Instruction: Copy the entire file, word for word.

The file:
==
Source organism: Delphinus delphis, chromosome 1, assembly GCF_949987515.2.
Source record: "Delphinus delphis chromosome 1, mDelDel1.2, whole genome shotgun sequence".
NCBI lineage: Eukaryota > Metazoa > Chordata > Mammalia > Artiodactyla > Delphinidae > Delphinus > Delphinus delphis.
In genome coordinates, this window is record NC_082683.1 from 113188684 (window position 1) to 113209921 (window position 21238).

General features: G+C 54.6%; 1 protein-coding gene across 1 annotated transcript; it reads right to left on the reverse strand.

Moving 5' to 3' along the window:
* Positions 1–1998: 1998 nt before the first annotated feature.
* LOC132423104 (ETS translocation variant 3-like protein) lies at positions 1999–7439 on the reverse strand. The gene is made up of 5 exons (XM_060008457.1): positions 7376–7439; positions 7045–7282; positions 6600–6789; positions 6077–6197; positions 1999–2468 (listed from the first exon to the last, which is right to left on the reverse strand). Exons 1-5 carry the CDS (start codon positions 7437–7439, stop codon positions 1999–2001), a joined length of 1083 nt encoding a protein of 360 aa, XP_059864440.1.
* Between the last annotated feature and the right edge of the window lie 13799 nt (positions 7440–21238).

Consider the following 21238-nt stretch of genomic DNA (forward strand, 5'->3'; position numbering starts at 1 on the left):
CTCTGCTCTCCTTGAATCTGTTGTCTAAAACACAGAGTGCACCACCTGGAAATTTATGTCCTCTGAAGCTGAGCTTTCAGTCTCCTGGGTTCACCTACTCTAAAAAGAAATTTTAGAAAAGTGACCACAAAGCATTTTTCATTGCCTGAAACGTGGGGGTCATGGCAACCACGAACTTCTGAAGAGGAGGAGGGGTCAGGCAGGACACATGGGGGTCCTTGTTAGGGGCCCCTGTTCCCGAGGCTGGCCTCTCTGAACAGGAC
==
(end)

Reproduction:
Source organism: Delphinus delphis, chromosome 1, assembly GCF_949987515.2.
Source record: "Delphinus delphis chromosome 1, mDelDel1.2, whole genome shotgun sequence".
NCBI lineage: Eukaryota > Metazoa > Chordata > Mammalia > Artiodactyla > Delphinidae > Delphinus > Delphinus delphis.
In genome coordinates, this window is record NC_082683.1 from 113188684 (window position 1) to 113209921 (window position 21238).

General features: G+C 54.6%; 1 protein-coding gene across 1 annotated transcript; it reads right to left on the reverse strand.

Moving 5' to 3' along the window:
* Positions 1–1998: 1998 nt before the first annotated feature.
* LOC132423104 (ETS translocation variant 3-like protein) lies at positions 1999–7439 on the reverse strand. The gene is made up of 5 exons (XM_060008457.1): positions 7376–7439; positions 7045–7282; positions 6600–6789; positions 6077–6197; positions 1999–2468 (listed from the first exon to the last, which is right to left on the reverse strand). Exons 1-5 carry the CDS (start codon positions 7437–7439, stop codon positions 1999–2001), a joined length of 1083 nt encoding a protein of 360 aa, XP_059864440.1.
* Between the last annotated feature and the right edge of the window lie 13799 nt (positions 7440–21238).

Consider the following 21238-nt stretch of genomic DNA (forward strand, 5'->3'; position numbering starts at 1 on the left):
CTCTGCTCTCCTTGAATCTGTTGTCTAAAACACAGAGTGCACCACCTGGAAATTTATGTCCTCTGAAGCTGAGCTTTCAGTCTCCTGGGTTCACCTACTCTAAAAAGAAATTTTAGAAAAGTGACCACAAAGCATTTTTCATTGCCTGAAACGTGGGGGTCATGGCAACCACGAACTTCTGAAGAGGAGGAGGGGTCAGGCAGGACACATGGGGGTCCTTGTTAGGGGCCCCTGTTCCCGAGGCTGGCCTCTCTGAACAGGAC